In terms of difficulties relating to survival, I honestly don’t know what people expect when they seriously contemplate the technology available to the setting. They have warp drives, replicators, as well as other resources. And what they don’t have they can trade with friendly aliens on their way home.

    TBH-I very much enjoyed voyager as it was, and if it had been BSG lite, I honestly don’t think I would care for the show. That may make me a minority, but I’m used to having unpopular opinions.
     
  12. Prax

    Prax Rear Admiral Rear Admiral

    Joined:
    Jan 1, 2017
    Location:
    Middle West
    But there is conflict. It's just not handled in a juvenile fashion. There are numerous episodes in the first two seasons where the types of actual problems that would result from the circumstances are explored in an organic way, such Maquis having a hard time adjusting to a professional and structured environment(Learning Curve), Maquis ways of doing things actually influencing Starfleet crewmen to do things they never would otherwise(Prime Factors), problems from Maquis individuals who would not pass the psychiatric requirements or background checks for entering Starfleet, yet they are there(Meld), and then there's all the Seska episodes, and the Maquis guy who was willing to betray his crewmates. This is all related to the premise. Doing much more than this simply breaks plausibility, and could drag the show down to a more low-brow, immature soap opera.

    There is PDA on the show. I'm afraid it's not to the level of the asinine rave party on Discovery, but it's there.

    They certainly did in their quarters and offices. Why would they hang artwork in the corridors, or on the bridge? Did they hang artwork in the corridors of DS9? It would be more fitting there, yet I don't remember any.

    One or two weddings might have been nice(3 weddings and I guarantee you, people would be complaining about "all the weddings"), but the rest is wrong. Voyager introduced hang out places other than "ten-forward," which would be the mess hall for Voyager. They had the Sandrines bar, the beach, and even the Irish town. They kept the holodeck as a hangout place, where everyone could go. This makes complete sense. DS9 didn't do this until its last season or two.

    This is a military environment. You have your duty uniform, your fitness uniform, and whatever you choose for your pajamas. In today's military, you really don't wear civilian clothes unless you're "going out." There's just no reason to. They probably show people wearing civvies on Voyager even more often than you would today. Perhaps if there had been a next generation on Voyager they would have abandoned basic uniform standards, but there's no reason for the original crew to. What is seven years anyway? Aren't there deep space assignments talked about that are just as long?

    Also, Naomi Wildman was the first baby born on Voyager in season 2.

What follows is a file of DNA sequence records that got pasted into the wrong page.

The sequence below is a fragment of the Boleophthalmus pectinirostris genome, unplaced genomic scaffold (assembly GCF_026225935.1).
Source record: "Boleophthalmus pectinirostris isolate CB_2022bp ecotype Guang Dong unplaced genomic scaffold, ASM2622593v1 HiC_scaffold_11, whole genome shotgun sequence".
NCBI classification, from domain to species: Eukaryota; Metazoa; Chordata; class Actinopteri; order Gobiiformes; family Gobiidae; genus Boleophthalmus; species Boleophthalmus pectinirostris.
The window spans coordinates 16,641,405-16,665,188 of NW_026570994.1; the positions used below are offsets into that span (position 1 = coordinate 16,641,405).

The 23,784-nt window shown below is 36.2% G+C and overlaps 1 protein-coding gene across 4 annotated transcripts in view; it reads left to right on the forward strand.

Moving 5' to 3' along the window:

I'll say it again. One reason a lot of these complaints fall flat, is because no Star Trek show is "one thing." Every episode is a different story/theme/genre/style. Any of these complaints could at best be worded "I wish they did this more." While there's always room for more ex-post facto suggestions, there's nothing here that isn't actually covered in the show, and the show was never going to be this one tone/story/thing. It's not built that way.

    Another reason is that a lot of these "complaints" seem to be coming from a place of unfamiliarity.
     
    Last edited: Jul 19, 2019
    Voth commando1 likes this.
  13. Voth commando1

    Voth commando1 Commodore Commodore

    Joined:
    Oct 4, 2016
    Location:
    In a sub-sub atomic universe with kittens
    I agree! All excellent points.

    I think a lot of these complaints come from people having preconceived ideas in their heads as to what voyager was “supposed to be” or what they wanted it to be(and I suspect it’s not what people wanted individually so much as commonly recited consensus).

    Having the starfleet and maquis crew be either in engaging in soap opera antics or mirror universe style intrigue where everyone watched their backs for knives and hidden phasers would have lowered the show to something immature and utterly unrealistic.
     
  14. Farscape One

    Farscape One Commodore Commodore

    Joined:
    Mar 2, 2017
    I will say one thing regarding the lack of seeing Tom and B'Elanna's wedding, we got to see a version of it in "COURSE: OBLIVION". I think the producers figured the audience saw that one, and doing it again would feel redundant, since we can imagine it being pretty much the same.

    So I can give that a pass.
     
  15. eschaton

    eschaton Commodore Commodore

    Joined:
    Oct 2, 2017
    Jumping into the thread for a second.